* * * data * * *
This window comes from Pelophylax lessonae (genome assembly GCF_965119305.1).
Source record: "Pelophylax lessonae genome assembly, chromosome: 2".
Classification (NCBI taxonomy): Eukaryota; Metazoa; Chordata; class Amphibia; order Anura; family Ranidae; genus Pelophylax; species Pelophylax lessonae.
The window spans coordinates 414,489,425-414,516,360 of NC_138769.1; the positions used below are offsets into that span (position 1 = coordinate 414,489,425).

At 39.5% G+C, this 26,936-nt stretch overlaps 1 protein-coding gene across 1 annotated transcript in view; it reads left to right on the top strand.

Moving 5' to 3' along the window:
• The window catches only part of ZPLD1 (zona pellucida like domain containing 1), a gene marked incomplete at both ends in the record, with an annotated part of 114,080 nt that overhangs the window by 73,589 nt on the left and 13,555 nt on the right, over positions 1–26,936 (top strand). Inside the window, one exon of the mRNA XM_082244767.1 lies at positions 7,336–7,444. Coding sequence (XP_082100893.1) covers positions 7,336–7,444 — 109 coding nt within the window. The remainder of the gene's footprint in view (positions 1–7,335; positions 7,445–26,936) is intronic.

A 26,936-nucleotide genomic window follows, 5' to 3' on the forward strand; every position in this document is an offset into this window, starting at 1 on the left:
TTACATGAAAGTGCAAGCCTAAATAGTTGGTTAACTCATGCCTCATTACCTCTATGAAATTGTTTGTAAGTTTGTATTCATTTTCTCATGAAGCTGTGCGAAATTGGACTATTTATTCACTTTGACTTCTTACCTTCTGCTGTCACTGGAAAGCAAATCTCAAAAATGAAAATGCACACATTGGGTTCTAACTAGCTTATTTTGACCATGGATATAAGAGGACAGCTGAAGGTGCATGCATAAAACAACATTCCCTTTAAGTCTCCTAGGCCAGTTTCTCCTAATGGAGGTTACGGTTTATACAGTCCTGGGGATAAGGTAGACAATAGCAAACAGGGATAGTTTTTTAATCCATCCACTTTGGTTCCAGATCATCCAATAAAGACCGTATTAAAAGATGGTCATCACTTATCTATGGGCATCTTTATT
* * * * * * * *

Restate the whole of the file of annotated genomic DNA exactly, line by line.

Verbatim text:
This window comes from Pelophylax lessonae (genome assembly GCF_965119305.1).
Source record: "Pelophylax lessonae genome assembly, chromosome: 2".
Classification (NCBI taxonomy): Eukaryota; Metazoa; Chordata; class Amphibia; order Anura; family Ranidae; genus Pelophylax; species Pelophylax lessonae.
The window spans coordinates 414,489,425-414,516,360 of NC_138769.1; the positions used below are offsets into that span (position 1 = coordinate 414,489,425).

At 39.5% G+C, this 26,936-nt stretch overlaps 1 protein-coding gene across 1 annotated transcript in view; it reads left to right on the top strand.

Moving 5' to 3' along the window:
• The window catches only part of ZPLD1 (zona pellucida like domain containing 1), a gene marked incomplete at both ends in the record, with an annotated part of 114,080 nt that overhangs the window by 73,589 nt on the left and 13,555 nt on the right, over positions 1–26,936 (top strand). Inside the window, one exon of the mRNA XM_082244767.1 lies at positions 7,336–7,444. Coding sequence (XP_082100893.1) covers positions 7,336–7,444 — 109 coding nt within the window. The remainder of the gene's footprint in view (positions 1–7,335; positions 7,445–26,936) is intronic.

A 26,936-nucleotide genomic window follows, 5' to 3' on the forward strand; every position in this document is an offset into this window, starting at 1 on the left:
TTACATGAAAGTGCAAGCCTAAATAGTTGGTTAACTCATGCCTCATTACCTCTATGAAATTGTTTGTAAGTTTGTATTCATTTTCTCATGAAGCTGTGCGAAATTGGACTATTTATTCACTTTGACTTCTTACCTTCTGCTGTCACTGGAAAGCAAATCTCAAAAATGAAAATGCACACATTGGGTTCTAACTAGCTTATTTTGACCATGGATATAAGAGGACAGCTGAAGGTGCATGCATAAAACAACATTCCCTTTAAGTCTCCTAGGCCAGTTTCTCCTAATGGAGGTTACGGTTTATACAGTCCTGGGGATAAGGTAGACAATAGCAAACAGGGATAGTTTTTTAATCCATCCACTTTGGTTCCAGATCATCCAATAAAGACCGTATTAAAAGATGGTCATCACTTATCTATGGGCATCTTTATT